The fact that this friend noticed this underscores what I suspect is one of the disconnects between the genders about awareness of this issue. I know that every time I look at a table of contents in a magazine, or a theatre's season listing, when it's all men, it really stands out. And believe me, it happens a lot. (And often, when women are included, they are dolled-up or admired for a saucy, cultivated foul-mouthedness.) Each week I get an email from the New Yorker telling me what's waiting for me in my mailbox at home, and so many times the entire list of writers is men.
I caught part of the Tonys while I was in Atlantic City, and I was struck by how purposefully women seemed to be included, whether it were a wife brought on stage by a male Tony winner, or another award winner making sure to say that God of Carnage succeeds because of Reza's script, that the director and translator did not fix or improve it (I'm paraphrasing, but you know what I mean).
So I believe that, as often as I have seen male colleagues roll their eyes or disengage from this conversation (oh the sting of not being listened to), there are many more male colleagues (many of them married or with daughters at home) who care deeply about this issue. And I believe that progress will be exponential. Well, I hope so anyway.
And for those men who might want to understand more viscerally why this is such a huge issue for women, I recommend a specific book to read. It's a classic piece of writing that had an enormous impact on the conversation about women's issues when it was published in the 1970s, and it had an enormous impact on me when I read it decades later. It specifically speaks to the creation of art, and to the creation of art by women. It explores, succinctly and powerfully, the many reasons women are often silent, or are silenced. It's aptly called Silences, and it was written by Tillie Olsen, who passed away a few years ago.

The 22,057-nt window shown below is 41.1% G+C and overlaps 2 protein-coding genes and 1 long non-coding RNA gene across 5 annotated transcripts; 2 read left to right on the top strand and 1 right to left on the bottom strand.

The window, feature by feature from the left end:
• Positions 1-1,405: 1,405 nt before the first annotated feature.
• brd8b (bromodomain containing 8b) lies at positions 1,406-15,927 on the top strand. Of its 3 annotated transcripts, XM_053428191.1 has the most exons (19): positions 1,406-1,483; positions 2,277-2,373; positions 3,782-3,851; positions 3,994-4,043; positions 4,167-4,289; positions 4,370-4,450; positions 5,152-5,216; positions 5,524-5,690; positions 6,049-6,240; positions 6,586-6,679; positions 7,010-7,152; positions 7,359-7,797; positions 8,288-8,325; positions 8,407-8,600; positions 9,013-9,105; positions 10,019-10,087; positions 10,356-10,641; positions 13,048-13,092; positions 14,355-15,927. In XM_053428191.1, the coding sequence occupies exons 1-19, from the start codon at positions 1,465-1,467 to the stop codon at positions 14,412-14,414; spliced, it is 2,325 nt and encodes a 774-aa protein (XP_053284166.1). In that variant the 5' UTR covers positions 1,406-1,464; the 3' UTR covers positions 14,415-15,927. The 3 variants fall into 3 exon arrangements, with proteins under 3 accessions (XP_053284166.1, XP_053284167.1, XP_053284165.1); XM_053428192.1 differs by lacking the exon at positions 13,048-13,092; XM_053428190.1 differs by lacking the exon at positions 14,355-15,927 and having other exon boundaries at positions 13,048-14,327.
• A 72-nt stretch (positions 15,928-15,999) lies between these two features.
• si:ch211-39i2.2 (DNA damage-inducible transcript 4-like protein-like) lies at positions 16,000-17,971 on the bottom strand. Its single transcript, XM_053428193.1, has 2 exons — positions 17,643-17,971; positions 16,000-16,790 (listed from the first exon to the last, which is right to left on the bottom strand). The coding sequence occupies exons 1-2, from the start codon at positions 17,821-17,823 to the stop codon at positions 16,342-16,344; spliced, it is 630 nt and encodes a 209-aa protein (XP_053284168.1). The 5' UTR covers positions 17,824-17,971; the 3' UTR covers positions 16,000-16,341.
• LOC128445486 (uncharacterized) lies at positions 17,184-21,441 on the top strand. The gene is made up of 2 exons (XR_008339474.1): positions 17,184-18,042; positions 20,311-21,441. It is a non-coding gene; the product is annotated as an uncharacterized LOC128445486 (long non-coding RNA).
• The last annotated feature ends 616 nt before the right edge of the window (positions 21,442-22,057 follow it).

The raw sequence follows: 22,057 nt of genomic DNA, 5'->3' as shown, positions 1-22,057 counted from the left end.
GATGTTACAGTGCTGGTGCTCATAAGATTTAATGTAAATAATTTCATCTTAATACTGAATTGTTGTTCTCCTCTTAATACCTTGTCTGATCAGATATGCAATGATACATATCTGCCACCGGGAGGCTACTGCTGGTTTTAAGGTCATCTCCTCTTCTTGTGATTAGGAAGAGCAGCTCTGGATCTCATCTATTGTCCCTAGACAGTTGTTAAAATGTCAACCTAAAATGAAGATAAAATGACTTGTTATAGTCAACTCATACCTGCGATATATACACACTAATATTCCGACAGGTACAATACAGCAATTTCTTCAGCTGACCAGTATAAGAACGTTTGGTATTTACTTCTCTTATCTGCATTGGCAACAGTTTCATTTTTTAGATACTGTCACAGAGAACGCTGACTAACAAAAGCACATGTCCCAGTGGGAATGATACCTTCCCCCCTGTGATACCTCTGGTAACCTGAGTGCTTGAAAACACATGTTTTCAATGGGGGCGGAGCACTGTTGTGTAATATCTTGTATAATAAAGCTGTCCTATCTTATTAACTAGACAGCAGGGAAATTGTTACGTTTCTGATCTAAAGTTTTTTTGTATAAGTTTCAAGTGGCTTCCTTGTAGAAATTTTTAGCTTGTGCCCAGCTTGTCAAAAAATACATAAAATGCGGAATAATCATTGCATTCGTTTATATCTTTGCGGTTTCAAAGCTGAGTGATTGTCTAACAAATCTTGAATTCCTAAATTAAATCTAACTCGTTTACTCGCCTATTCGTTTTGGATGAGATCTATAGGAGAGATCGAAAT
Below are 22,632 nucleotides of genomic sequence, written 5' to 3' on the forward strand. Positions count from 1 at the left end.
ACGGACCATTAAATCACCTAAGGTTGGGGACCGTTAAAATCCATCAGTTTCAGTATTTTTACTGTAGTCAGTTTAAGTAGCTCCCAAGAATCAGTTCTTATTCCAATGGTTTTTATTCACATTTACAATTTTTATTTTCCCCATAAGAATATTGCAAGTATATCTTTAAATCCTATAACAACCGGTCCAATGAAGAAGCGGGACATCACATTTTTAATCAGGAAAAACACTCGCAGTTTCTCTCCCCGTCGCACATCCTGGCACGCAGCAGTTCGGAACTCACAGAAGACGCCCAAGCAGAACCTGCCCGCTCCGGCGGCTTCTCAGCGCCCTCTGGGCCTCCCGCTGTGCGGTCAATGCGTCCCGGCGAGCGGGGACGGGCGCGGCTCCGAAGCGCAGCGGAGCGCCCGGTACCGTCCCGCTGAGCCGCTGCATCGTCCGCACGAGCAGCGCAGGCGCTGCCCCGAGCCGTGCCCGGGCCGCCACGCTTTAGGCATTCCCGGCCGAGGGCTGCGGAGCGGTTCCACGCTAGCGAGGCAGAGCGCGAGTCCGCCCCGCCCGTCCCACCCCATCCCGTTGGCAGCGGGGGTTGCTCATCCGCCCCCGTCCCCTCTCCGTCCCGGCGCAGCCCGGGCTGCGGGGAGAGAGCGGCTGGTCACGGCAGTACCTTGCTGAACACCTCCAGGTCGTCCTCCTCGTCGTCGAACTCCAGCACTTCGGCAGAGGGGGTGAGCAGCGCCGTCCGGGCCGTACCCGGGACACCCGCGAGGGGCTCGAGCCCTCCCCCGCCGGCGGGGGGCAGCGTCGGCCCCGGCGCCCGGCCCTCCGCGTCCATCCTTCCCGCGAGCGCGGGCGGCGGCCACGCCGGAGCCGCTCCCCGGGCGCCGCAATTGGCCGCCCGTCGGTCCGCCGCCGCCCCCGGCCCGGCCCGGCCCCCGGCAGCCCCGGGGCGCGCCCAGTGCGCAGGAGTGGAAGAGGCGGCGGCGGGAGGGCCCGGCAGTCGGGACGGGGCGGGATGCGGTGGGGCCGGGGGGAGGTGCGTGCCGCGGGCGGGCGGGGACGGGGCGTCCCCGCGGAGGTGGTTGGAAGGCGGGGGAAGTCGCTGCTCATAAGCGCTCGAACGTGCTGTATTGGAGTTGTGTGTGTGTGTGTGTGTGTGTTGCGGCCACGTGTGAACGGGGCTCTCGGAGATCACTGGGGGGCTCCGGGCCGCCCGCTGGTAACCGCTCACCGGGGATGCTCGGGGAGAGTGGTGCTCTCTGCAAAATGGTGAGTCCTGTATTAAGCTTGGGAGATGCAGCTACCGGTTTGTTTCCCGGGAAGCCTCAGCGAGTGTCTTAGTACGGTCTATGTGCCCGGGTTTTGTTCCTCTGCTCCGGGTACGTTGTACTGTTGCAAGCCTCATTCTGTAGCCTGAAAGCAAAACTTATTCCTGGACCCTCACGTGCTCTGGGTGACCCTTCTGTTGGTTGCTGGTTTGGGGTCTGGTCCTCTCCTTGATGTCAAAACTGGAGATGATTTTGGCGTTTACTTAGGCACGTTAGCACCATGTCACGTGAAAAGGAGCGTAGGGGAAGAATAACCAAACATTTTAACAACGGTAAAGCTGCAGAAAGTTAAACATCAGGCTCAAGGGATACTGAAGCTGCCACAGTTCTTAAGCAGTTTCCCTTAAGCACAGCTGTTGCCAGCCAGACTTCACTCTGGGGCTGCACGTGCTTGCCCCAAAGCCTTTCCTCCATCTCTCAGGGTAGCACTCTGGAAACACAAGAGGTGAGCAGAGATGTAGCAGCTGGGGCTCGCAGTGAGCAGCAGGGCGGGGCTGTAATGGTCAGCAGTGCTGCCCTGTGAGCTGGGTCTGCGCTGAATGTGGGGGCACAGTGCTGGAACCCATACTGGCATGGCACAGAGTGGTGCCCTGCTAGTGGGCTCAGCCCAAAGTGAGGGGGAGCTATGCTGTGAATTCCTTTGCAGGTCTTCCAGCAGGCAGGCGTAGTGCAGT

It's around 300 pages, but if you just read the first section (there are three), which is about 50 pages, you'll see why it is such an important piece of writing. (And you'll probably be so fascinated that you'll continue reading.)
When I went to the MacDowell Colony, I went around my studio looking at all the names written on the wall of who had been there before me. Tillie Olsen was one of the names. I re-read Silences while I was there, and an artistic director of a theatre, who knew of my admiration for Olsen, suggested I write something up inspired by her work. I spent a few days inquiring about rights and got nowhere. I wrote Olsen a letter. She died shortly after.
I never wrote my piece on her, and I don't think I ever will. It's a fool's endeavor to try to re-work something that is already in its perfect form.